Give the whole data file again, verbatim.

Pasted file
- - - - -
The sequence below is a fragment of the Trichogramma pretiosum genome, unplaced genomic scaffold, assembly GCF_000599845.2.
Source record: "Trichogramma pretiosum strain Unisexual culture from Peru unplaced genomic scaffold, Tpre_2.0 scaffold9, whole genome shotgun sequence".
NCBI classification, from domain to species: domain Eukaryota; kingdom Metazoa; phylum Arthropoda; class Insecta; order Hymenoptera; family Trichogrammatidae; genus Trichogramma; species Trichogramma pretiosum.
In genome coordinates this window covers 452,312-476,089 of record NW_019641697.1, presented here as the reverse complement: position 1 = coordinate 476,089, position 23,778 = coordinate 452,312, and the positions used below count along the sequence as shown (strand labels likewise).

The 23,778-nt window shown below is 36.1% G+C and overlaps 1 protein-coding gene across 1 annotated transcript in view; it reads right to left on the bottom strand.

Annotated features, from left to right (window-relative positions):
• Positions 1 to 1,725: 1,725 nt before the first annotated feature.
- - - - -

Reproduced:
The sequence below is a fragment of the Trichogramma pretiosum genome, unplaced genomic scaffold, assembly GCF_000599845.2.
Source record: "Trichogramma pretiosum strain Unisexual culture from Peru unplaced genomic scaffold, Tpre_2.0 scaffold9, whole genome shotgun sequence".
NCBI classification, from domain to species: domain Eukaryota; kingdom Metazoa; phylum Arthropoda; class Insecta; order Hymenoptera; family Trichogrammatidae; genus Trichogramma; species Trichogramma pretiosum.
In genome coordinates this window covers 452,312-476,089 of record NW_019641697.1, presented here as the reverse complement: position 1 = coordinate 476,089, position 23,778 = coordinate 452,312, and the positions used below count along the sequence as shown (strand labels likewise).

The 23,778-nt window shown below is 36.1% G+C and overlaps 1 protein-coding gene across 1 annotated transcript in view; it reads right to left on the bottom strand.

Annotated features, from left to right (window-relative positions):
• Positions 1 to 1,725: 1,725 nt before the first annotated feature.